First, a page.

Social media involves creating, sharing, discussing or exchanging ideas and information online. It is distinct from traditional media, which typically involves formal one-to-many communications. Social media is much less formal and more collaborative. It allows people to connect immediately in virtual communities and networks, generating and sharing their own content and interacting directly with the content of others.
When people think of social media, they tend to think of networking sites like Facebook or Twitter, where people socialise, but educators and professionals can use social networking sites, too. For instance, schools can use Facebook and Twitter to market themselves in the same way as any business or organisation. Social networking sites can help to promote the school’s image, and because both allow two-way communication, they can help build a sense of community.
Schools can create groups on Facebook to communicate with students or teachers. Privacy settings allow users to restrict membership, which means teachers can answer questions from, share documents and videos with, and post homework to, students enrolled in a specific class. Teachers and students can also use groups to share information.
Schools can use Twitter in a number of ways, too. Schools can link to an RSS feed from their website that automatically tweets a news article when it is published, while teachers can tweet information related to their class, such as lesson recaps, links and homework, and answer questions from the students who follow them.
Social networking sites can help to promote the school’s image, and because both allow two-way communication, they can help build a sense of community.
Social media can also involve education-specific tools like Edmodo, which allows teachers to create a group calendar, post assignments, share and upload files, and host secure classroom discussions.
Blogging platforms like Kidblog.org and edublog.org allow teachers and students to participate in academic discussion within a secure blogging community. Teachers can create classroom discussions, students can practice writing skills, create an e-portfolio, post videos, documents and podcasts.
There are many benefits of using social media in schools. The use of social media encourages collaboration, the exchange of ideas and best practices, boosting a school’s professional community. Social media can increase communication between teachers and students, and can help parents see what teachers expect from their students, facilitating classroom involvement. Its use can increase educational networking, stimulating engagement, discussion and understanding. Students can learn to collaborate in a real-world setting and develop positive attitudes to technology. Social media can also connect students with experts around the globe, allowing them to learn about many topics from different viewpoints. Students can create their own learning materials to share, and blogs encourage students to express themselves.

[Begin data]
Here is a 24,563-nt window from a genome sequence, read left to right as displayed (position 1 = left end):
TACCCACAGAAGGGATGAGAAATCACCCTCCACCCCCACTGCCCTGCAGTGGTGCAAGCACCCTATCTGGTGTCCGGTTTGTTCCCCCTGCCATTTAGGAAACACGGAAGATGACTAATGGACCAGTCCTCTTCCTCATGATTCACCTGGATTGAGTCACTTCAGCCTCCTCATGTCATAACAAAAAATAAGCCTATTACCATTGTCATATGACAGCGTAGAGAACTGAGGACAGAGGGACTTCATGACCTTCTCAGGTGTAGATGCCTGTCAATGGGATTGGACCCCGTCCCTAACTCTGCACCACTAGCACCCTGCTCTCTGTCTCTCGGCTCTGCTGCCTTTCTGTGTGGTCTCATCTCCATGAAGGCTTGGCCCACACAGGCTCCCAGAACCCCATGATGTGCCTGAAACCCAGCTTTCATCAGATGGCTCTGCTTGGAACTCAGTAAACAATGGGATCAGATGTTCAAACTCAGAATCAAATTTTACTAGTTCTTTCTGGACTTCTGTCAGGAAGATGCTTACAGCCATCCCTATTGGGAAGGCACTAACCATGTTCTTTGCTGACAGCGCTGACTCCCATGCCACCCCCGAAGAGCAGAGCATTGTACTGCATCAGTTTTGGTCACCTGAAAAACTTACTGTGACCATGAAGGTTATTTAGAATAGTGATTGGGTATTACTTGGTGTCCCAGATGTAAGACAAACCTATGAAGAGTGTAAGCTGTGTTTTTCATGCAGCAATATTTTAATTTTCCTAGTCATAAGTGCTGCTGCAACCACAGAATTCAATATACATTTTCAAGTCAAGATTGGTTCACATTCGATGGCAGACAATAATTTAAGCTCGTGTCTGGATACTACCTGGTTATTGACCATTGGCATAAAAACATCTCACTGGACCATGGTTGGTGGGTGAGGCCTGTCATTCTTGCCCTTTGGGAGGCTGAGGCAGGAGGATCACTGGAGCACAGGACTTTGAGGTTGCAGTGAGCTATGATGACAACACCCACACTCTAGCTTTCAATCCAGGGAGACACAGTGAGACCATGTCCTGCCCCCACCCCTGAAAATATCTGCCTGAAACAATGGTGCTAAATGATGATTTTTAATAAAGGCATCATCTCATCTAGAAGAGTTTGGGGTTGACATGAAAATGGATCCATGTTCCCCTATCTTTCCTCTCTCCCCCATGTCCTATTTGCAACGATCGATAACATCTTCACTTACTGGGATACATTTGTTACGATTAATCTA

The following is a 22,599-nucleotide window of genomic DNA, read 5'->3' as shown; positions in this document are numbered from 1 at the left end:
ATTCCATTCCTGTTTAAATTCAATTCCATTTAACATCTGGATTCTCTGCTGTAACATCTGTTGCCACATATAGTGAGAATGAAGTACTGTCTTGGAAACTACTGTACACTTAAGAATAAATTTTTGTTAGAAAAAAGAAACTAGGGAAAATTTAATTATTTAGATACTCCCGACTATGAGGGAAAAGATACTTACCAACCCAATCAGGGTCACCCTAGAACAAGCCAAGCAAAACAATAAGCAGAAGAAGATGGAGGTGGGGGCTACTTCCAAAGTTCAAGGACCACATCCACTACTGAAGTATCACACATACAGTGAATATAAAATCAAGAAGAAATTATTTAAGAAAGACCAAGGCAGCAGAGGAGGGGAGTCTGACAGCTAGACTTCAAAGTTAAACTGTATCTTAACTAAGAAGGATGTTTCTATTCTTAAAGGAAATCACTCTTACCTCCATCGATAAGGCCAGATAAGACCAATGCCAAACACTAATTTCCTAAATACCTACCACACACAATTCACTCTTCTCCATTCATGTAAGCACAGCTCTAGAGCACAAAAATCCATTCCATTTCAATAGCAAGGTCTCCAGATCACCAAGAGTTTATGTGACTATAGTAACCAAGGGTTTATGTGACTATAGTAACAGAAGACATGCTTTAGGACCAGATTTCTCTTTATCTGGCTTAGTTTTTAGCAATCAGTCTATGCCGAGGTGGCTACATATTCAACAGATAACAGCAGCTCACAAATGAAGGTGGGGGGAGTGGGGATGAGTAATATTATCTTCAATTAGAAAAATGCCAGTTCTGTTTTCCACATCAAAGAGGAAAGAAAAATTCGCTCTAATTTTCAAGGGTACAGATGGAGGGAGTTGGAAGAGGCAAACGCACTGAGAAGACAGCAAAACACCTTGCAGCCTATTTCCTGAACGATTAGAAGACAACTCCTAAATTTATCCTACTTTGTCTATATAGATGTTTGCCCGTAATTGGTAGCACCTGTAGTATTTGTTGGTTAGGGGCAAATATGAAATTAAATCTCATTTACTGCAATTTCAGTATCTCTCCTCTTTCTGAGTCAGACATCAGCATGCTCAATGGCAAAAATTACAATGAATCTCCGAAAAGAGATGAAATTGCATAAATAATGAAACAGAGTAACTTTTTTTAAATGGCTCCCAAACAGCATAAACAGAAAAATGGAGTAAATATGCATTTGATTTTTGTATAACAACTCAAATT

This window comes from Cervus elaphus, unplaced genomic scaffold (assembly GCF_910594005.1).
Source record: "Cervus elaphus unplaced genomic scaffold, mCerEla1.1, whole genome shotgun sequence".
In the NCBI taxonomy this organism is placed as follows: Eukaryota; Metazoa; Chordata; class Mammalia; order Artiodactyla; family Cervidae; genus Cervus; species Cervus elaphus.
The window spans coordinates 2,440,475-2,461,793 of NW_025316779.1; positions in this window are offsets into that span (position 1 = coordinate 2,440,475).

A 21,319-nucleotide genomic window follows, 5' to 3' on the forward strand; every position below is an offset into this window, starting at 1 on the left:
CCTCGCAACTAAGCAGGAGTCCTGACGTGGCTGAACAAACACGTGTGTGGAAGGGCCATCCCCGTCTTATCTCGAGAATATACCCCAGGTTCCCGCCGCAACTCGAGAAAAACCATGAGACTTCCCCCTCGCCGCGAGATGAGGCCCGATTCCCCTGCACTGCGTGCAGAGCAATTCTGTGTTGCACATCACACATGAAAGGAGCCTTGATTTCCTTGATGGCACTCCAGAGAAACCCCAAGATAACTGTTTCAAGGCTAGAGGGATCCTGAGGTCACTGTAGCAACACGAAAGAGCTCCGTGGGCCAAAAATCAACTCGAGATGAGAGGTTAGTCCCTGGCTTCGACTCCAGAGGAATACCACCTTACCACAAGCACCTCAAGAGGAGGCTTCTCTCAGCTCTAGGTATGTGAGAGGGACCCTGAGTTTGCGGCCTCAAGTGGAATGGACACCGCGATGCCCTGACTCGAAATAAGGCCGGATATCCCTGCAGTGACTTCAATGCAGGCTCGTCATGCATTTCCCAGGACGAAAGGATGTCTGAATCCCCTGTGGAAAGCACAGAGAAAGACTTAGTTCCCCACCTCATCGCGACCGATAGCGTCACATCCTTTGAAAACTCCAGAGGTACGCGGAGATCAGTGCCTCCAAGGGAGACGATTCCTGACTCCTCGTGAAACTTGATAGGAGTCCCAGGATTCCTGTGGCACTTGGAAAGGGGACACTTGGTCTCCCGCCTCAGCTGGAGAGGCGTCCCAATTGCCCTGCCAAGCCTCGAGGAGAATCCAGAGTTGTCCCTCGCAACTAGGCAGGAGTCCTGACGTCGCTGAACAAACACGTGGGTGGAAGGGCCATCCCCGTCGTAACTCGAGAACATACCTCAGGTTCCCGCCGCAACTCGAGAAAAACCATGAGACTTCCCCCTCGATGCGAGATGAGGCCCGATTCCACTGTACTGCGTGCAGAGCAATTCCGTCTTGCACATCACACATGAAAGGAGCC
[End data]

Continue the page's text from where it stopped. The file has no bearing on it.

The use of social media encourages collaboration, the exchange of ideas and best practices.
Of course, there are downsides to using social media in schools, too. Social media has been accused of affecting student’s ability to concentrate in class, with fears that student’s work is suffering as a result. Given the unmediated and impermanent nature of online content, students regularly use and are exposed to various shorthand words, poor spelling and grammar, and so-called ‘txt’ speak, which is increasingly reflected in the quality of work being submitted. Some fear social media may also contribute to delayed and/or distorted social and emotional development.
There is therefore an argument for schools to employ social media in careful ways, to model its selective and educational use, while providing students with a framework and the critical thinking skills to compartmentalise how they use it. By using and modelling social media in the classroom, schools can help students recognise the need to put boundaries in place, so that the ways they engage with social media are balanced and appropriate. In this way, schools can equip their students to reap the benefits of social connectedness while helping them develop an understanding of the risks they encounter online every day.